Flash News: Ulysse Nardin Vivaldi Music Watch (+live pics)

By Thierry Ané on March 11, 2015

During Baselworld 2013, Ulysse Nardin unveiled an extraordinary world’s first with the Stranger model. This astonishing timepiece featured a music box mechanism playing the melody “Strangers in the Night” hourly or on call. Thanks to a rotating disc in full display on the dial and striking 10 blades, this stunning watch delivered its famous melody while offering a magnificent show for the eyes.

The self-winding UN-690 calibre inside this unique model also offered an off-centred time display with a small seconds sub-dial and a date indication. This remarkable piece of engineering also boasted an extremely useful function selector (Time, Date, Winding) and an on-off selector for the melody function.

Limited to just 99 pieces, this 45 mm rose gold Stranger was an outstanding example of this Manufacture’s exceptional watchmaking know-how as well as a ticking proof of their innovative spirit.

After developing such an extraordinary mechanism, it would have been a shame to use it only for this limited run and, this year, the Le-Locle-based Manufacture comes back on this beautiful concept with the Vivaldi timekeeper that will be officially unveiled during Baselworld 2015.

The Watch Agora team discovered the second “music watch” opus during the Geneva Week last January and we are pleased to bring you some live pictures of this model before our full Basel coverage.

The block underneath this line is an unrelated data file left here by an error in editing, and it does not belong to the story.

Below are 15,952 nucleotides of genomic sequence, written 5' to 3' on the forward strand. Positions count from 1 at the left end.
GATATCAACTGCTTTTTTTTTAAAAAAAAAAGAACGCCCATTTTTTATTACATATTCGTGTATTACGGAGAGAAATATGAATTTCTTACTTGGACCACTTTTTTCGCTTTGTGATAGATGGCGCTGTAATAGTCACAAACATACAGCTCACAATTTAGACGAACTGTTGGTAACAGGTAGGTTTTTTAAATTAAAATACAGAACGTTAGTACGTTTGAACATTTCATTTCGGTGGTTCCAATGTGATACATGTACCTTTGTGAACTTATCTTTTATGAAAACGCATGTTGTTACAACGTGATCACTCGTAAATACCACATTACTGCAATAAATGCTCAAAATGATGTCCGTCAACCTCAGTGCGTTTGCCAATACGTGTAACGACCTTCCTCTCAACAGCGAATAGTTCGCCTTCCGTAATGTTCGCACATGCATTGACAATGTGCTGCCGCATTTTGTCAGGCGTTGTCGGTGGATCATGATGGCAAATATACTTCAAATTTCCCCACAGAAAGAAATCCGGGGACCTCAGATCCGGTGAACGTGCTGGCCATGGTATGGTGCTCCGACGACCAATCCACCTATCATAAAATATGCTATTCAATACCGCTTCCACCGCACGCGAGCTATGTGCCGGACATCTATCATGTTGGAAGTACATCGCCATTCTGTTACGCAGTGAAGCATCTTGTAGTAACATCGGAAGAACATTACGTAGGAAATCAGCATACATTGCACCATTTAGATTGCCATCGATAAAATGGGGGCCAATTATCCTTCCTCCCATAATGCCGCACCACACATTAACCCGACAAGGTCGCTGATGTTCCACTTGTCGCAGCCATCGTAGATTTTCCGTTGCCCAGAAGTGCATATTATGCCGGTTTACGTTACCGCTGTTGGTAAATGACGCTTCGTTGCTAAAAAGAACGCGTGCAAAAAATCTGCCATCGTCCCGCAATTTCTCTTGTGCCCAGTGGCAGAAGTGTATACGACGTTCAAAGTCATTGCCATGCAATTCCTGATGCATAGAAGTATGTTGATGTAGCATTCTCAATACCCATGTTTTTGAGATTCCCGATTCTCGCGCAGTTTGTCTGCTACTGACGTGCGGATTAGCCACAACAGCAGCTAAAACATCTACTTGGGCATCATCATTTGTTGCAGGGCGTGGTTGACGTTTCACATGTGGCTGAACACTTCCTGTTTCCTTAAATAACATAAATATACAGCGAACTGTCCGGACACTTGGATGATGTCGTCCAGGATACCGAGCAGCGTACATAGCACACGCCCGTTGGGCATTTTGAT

The “Stranger” watch released in 2013

Aesthetically, as you will notice, nothing has really changed: the Vivaldi model shares the same general design codes as the previously presented Stranger timepiece. Both have the same 45 mm rose gold case mounted on black alligator and the dial’s layout is identical.

Indeed, the hours and minutes dial encompassing the small seconds counter, the date window and the function and on-off selectors is placed on the same main plate decorated with beautiful “Côtes de Genève”. The same golden Roman numerals and leaf-shaped hands are used and the upper part of the dial is still dedicated to the music box mechanism with the rotating disc held by a beautiful satin-brushed bridge with bevelled and polished edges and the 10 blades.

To play the music, the disc rotates, causing the struts to strike the blades, each producing a different note

Also limited to 99 units, the Vivaldi is unarguably an exceptional timepiece. I would have appreciated, however, to be able to notice an aesthetic difference from the Stranger. Be it another finish for the main plate, a different colour (ruthenium instead or rhodium for instance) on the dial, or even a different material for the case (why not white gold instead of rose gold?). Anything actually that could have set both models apart and make a collector want to own them both in addition to the new melody.

For more information please visit the Ulysse Nardin web site.

For a technical description of the timepiece and additional pictures:

Additional timepiece mentioned in this article: